In its Final Year, a Tribute to the University Women’s Club

"There is much to celebrate in all that the University Women’s Club has achieved, and in all that the women it represented and supported have achieved,” said President Fuchs at the Women’s History Month Reception.

In its Final Year, a Tribute to the University Women’s Club

Hello everyone, and welcome!

This event celebrates the accomplishments of the women of the University of Florida, both students and faculty members, with awards presented by the UF Women’s Student Association and the Association of Academic Women.

We’ll get to those awards in a moment.  But first, I want to make some remarks about another UF women’s group, the University Women’s Club.

With March being Women’s History Month, I want to talk about the club because it is making history this year, and it is making history in two big ways.

I’ll tell you about the first one now, and I’ll get to the second one a little later.

The first way the University Women’s Club is making history this year is that it is turning 100.  It was founded in 1922 and it is celebrating its Centennial.

The club began as an organization of faculty wives called “The University of Florida Dames” at the urging of UF’s second president, Albert Murphree, according to a history published by the club. In 1922, UF’s students were men and most, if not all, of the faculty were men.

The early officers were the wives of a “Who’s Who” of UF.  The first president was Blanche Leigh, whose husband, Towns Leigh, was the longtime chair of chemistry and founder of our pharmacy college.  The fifth president was Helen Newell, whose husband headed UF agriculture and extension.  These men were the namesakes for Leigh Hall and Newell Hall.  But now when we pass those buildings, let’s think of Blanche and Helen!

The club’s founding purpose was, quote, “to promote a spirit of friendliness and to provide social intercourse among its members.”  For many years its parties, receptions, and musical programs anchored the UF’s social calendar.  One of the most-anticipated was the spring “Vesper Tea,” to celebrate graduates and their families.  It was a formal AND a floral affair, with guests in hats and gloves, and with elaborate arrangements of magnolia buds and yellow daylilies.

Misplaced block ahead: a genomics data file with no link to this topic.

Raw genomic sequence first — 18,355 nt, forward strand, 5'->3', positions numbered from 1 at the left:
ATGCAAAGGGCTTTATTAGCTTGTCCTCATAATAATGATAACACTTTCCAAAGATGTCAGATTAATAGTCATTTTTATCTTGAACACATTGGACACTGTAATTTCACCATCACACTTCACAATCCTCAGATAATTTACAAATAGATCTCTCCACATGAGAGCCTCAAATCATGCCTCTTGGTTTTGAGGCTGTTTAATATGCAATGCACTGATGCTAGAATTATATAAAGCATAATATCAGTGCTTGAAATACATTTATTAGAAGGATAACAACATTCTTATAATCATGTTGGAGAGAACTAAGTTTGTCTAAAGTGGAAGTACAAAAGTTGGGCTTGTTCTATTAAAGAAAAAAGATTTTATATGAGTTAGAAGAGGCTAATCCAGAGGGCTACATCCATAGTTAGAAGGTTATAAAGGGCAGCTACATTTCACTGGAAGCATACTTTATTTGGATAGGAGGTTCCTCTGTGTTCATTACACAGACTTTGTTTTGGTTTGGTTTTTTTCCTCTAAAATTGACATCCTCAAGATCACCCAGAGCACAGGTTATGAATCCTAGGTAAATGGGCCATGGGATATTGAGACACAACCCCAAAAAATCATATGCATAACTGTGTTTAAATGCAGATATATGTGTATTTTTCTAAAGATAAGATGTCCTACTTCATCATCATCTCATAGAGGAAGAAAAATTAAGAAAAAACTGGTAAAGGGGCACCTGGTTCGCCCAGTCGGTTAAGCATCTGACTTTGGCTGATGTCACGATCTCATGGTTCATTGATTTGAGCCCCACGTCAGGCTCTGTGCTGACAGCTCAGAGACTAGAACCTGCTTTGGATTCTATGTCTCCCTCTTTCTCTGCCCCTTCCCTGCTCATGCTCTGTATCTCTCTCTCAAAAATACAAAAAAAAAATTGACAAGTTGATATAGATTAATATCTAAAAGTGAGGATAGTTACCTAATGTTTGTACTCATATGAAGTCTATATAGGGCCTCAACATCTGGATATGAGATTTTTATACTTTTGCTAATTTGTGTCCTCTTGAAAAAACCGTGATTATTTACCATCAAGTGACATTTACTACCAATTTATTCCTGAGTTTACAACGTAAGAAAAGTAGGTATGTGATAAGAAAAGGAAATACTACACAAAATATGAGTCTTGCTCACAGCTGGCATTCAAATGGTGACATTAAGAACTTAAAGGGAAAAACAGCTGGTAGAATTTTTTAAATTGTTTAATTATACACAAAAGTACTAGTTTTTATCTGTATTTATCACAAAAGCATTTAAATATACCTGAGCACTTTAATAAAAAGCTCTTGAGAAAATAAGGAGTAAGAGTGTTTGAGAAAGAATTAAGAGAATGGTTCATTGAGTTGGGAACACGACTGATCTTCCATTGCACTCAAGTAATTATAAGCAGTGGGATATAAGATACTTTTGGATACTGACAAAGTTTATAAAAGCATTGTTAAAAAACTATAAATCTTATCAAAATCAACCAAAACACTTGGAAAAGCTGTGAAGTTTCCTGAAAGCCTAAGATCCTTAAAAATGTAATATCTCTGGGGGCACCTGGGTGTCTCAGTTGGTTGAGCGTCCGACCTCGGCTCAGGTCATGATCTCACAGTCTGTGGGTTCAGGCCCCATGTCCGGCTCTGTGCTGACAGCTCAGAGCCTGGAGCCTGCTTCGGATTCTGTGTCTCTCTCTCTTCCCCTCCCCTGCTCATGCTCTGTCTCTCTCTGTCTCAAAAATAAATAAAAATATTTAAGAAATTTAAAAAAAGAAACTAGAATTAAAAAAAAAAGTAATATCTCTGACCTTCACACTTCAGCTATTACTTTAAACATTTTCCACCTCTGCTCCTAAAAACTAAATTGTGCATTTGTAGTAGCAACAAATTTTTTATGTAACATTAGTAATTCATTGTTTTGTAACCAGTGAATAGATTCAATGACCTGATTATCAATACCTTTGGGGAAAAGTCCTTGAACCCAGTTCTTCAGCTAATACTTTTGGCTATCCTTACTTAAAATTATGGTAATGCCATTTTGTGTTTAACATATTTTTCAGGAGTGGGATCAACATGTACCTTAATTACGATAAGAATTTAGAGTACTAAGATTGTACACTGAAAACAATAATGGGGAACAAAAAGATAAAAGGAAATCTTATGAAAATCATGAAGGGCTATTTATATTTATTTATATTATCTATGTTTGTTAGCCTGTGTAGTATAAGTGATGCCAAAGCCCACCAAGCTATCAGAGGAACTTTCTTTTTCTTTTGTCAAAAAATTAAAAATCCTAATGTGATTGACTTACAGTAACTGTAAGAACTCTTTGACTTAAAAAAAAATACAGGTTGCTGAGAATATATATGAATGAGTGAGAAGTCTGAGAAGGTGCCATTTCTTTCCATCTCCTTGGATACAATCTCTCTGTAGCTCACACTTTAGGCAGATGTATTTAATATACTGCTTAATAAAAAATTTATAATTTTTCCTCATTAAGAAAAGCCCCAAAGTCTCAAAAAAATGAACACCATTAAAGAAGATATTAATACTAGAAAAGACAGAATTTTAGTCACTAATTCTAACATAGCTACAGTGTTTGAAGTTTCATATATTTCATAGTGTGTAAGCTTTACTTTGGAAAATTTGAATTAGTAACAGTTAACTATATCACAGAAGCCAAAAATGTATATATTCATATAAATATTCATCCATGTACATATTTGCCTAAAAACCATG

The club also contributed financially to UF from the outset.  In 1922 -- again, the year it was founded -- UF and Gainesville were so  much smaller and poorer.  That year, the club pledged $100 for a fireplace and mantel to be used in the construction of Bryan Hall.

As the university and the community grew and prospered, so did the club.  For many recent decades, its focus has been on providing scholarships to students, with members raising money through dues, donations, supper parties, auctions and garage sales.

Its aid has been substantial.  We spoke to Kathy Kidder and Beverly Bartlett, club secretary and treasurer, respectively, and they said the club has awarded at least $600,000 in student scholarships.  It also long supported a fund that provided emergency financial aid to thousands of students facing job losses or other trying times.

As the club celebrates its Centennial, I am grateful for its role in weaving the social fabric of the university, particularly in our university’s earliest years, and in supporting our students.

This gets me to the second reason the University Women’s Club is making history this year.  Its members have decided to disband the club. Its final event will be its 2022 Centennial Gala on October 18th, nearly 100 years to the day after the first members met with President Murphree on October 6th, 1922.

Mrs. Kidder told us that the club’s members decided to disband the club because of declining participation.  When the club was in its heyday in the early 1980s, it had 500 members.  That number has dwindled to about 75 today.  It is increasingly hard to find new members and those willing to serve as officers.

The decline in membership reflects our changing community and our changing society.  There is less pull today to be part of the town-gown tradition than when Gainesville was smaller. Participation in civic and social club is declining nationally.  And, the status of women has changed.  When UF was an all-male university, up until 1947, and for many years after that, most women came here as faculty wives.  Today, they are likely to arrive as faculty or academic leaders.

The University Women’s Club is among many such clubs closing its doors. Elsewhere in the Southeast, the University Women’s Club at the University of Tennessee in Knoxville closed last year. The UT club was founded in 1912.

There is a certain sadness to this end to an era, this historic ending.  But, there is also much to celebrate in all that the Club has achieved, and in all that the women it represented and supported have achieved.

The University Women’s Club was a vital social force in UF’s most tender, earliest years, when bringing people together and making them feel welcome and comfortable was a rare and treasured thing.  The club was, and has remained, a vital help to students.  And it will be going forward: The club’s endowment at the UF Foundation will continue to provide scholarships to students in perpetuity.  Its clubhouse, at 324 Woodlawn Drive at UF’s indoor tennis courts, will go to the UF Athletic Association, where our student-athletes will put it to good use.

On this final day of Women’s History Month, I note that the UF Women’s Club may be ending, but its legacy will endure.  And the university that it nurtured and helped to grow for these past 100 years will continue to flourish – both supported AND led by the women who fill our classrooms, faculty ranks and leadership roles.

Thank you.